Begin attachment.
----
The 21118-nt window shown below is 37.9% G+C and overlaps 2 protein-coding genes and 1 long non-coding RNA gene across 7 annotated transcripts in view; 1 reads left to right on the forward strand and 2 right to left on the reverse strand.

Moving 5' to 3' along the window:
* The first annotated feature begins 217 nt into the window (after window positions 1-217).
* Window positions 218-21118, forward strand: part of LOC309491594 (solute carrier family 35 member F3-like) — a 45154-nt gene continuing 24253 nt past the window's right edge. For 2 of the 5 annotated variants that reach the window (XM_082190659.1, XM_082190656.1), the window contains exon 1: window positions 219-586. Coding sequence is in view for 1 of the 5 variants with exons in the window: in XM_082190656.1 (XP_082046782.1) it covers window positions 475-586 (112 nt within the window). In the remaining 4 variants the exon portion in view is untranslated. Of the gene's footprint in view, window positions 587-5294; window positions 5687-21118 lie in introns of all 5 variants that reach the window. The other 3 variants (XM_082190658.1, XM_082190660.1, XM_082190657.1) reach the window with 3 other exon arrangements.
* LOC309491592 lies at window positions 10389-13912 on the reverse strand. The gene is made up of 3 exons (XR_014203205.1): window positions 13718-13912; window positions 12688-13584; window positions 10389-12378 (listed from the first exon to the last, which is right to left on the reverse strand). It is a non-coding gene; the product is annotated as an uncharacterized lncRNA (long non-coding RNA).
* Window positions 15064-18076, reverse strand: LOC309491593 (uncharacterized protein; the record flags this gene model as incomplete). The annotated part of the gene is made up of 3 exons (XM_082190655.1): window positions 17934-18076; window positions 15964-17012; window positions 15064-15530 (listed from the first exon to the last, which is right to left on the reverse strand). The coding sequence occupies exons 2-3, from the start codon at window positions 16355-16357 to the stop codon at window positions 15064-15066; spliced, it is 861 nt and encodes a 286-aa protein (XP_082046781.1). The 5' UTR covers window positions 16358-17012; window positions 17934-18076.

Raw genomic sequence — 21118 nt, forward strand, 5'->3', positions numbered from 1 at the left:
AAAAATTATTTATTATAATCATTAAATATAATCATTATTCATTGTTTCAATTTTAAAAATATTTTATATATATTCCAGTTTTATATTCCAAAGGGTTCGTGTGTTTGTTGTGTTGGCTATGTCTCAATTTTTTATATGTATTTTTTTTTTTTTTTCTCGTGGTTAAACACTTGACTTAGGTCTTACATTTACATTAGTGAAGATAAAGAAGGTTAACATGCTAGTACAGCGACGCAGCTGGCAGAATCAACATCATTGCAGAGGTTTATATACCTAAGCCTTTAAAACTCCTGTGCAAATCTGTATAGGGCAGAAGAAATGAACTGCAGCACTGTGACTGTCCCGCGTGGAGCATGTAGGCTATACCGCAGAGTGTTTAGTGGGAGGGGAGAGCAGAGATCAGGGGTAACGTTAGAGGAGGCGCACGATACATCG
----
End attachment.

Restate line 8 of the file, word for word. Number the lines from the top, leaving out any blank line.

AAAAATTATTTATTATAATCATTAAATATAATCATTATTCATTGTTTCAATTTTAAAAATATTTTATATATATTCCAGTTTTATATTCCAAAGGGTTCGTGTGTTTGTTGTGTTGGCTATGTCTCAATTTTTTATATGTATTTTTTTTTTTTTTTCTCGTGGTTAAACACTTGACTTAGGTCTTACATTTACATTAGTGAAGATAAAGAAGGTTAACATGCTAGTACAGCGACGCAGCTGGCAGAATCAACATCATTGCAGAGGTTTATATACCTAAGCCTTTAAAACTCCTGTGCAAATCTGTATAGGGCAGAAGAAATGAACTGCAGCACTGTGACTGTCCCGCGTGGAGCATGTAGGCTATACCGCAGAGTGTTTAGTGGGAGGGGAGAGCAGAGATCAGGGGTAACGTTAGAGGAGGCGCACGATACATCG